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Does your homeowner’s insurance cover skylights?

August 19, 2020

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Homeowner’s insurance, HOI, includes a variety of specific insurance protections for private residences and their contents. Most homeowners have HOI for their homes, as lenders generally require it before granting a mortgage loan. Among other types of damage, HOI generally provides coverage for damage to the roof, which is the part of the house with the greatest exposure to the elements. HOI must give special consideration to skylights since they cover a roof opening.


Damage to the home is the most significant risk that HOI protects against, including garages and other outbuildings. However, it also protects against the loss of possessions due to home damage or theft. Furthermore, HOI’s can provide monetary compensation if homeowners require temporary housing while their home is undergoing repairs. Additionally, HOI includes liability coverage for property damage to the homeowner’s negligence.

An HOI policy usually provides a list of contractors that the insurer has approved as qualified to make specific repairs to the home. Homeowners who use these contractors typically received a warranty for repairs as specified in the HOI. The specific coverage limits of HOI vary greatly by the provider and individual policy. The mortgage lender will typically specify minimum coverage limits based on the value of the mortgage and other factors. Supplemental HOI may also be necessary for specific risks that the primary policy is unable to cover.

Roof Leaks

Roof leaks should be a major concern for homeowners due to their potential for causing damage that can spread quickly. Their direct exposure to the sky means that roofs take the brunt of severe weather such as temperature extremes, strong winds, and hail. Temperature changes cause materials to repeatedly expand and contract, resulting in cracks. Wind can pull off shingles and other roofing materials, while hail can cause impact damage. All of these actions can result in roof leaks over time.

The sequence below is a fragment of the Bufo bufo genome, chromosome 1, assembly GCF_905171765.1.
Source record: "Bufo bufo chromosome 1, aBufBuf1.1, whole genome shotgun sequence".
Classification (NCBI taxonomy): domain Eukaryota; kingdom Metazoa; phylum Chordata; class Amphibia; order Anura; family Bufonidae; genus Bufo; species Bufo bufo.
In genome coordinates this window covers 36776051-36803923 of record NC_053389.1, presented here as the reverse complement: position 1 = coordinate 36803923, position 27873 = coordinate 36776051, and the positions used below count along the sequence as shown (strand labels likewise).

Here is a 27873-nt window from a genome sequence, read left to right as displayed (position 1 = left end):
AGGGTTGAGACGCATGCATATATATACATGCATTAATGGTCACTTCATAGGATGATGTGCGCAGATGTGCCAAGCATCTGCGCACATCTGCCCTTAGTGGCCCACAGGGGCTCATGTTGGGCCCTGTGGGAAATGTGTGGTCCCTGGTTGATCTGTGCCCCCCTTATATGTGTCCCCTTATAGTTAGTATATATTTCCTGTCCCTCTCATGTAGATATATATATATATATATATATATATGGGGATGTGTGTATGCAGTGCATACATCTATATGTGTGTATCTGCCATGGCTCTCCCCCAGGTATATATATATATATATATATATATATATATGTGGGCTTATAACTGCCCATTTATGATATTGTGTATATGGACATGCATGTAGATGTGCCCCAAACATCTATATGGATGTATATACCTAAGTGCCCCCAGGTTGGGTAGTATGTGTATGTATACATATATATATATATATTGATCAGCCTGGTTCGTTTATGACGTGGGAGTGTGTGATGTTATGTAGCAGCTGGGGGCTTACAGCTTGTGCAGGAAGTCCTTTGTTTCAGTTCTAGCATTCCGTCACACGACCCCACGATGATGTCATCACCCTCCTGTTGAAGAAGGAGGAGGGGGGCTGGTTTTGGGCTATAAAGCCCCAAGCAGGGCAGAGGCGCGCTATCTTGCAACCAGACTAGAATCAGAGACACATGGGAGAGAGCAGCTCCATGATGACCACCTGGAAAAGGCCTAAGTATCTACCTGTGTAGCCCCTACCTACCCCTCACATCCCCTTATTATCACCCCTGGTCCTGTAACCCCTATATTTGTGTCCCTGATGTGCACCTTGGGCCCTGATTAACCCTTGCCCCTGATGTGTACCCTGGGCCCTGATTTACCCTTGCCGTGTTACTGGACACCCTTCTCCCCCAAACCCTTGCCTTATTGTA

The specific cause of a roof leak is the most important factor in determining whether a particular HOI policy will cover the cost of repairs. Each policy has a declaration page that includes a list of open perils, or hazards, that the policy covers. Common hazards that can cause roof leaks include the following:

  • Weather disturbances such as hurricanes, tornadoes and hail
  • Specific natural disasters such as volcanoes
  • Accumulation of snow and ice
  • Smoke and fire

In general, HOI covers roof leaks due to natural causes and unintended occurrences unless the policy specifically excludes that cause.


HOI policies typically focus on causes of damages rather than structural elements, so it’s rare for them to specifically mention skylights. If the policy covers the cause, it generally doesn’t matter if the leak is coming from the skylight or some other part of the roof, provided the skylight meets certain standards and has been properly installed. Normal weather doesn’t pose any particular risk to most skylights, but severe wind and hail is another matter.

Hurricanes and tornadoes can exert alternating positive and negative pressure that can compromise the skylight’s structural integrity, while hail can crack or even break a skylight. Assuming this damage is caused by a natural hazard rather than improper installation or neglect, your claim for damage to your skylight will probably succeed.


The most important step in determining your coverage for damage to your skylight is to review your policy for a specific wind or hail exclusion. If your policy contains such a clause, it’s unlikely your claim would succeed, as these are the most common causes of skylight damage. You should, therefore, review your policy each year before the storm season in your area and decide if you need additional coverage.

Your policy’s common exclusion clause also warrants close scrutiny when assessing your coverage against skylight damage. This clause will often contain language requiring proper maintenance for roof accessories, which should include skylights even if the common exclusion clause doesn’t specifically mention them. For example, mold can grow around a skylight in a humid environment, causing damage and posing a health hazard. The cost of removing the mold would typically be covered if the reason for the growth is due to the weather or climate, but not if it was caused by inadequate maintenance. If you live in an area that’s particularly favorable for mold, you may want to consider a supplemental policy that specifically covers mold damage around your skylight.

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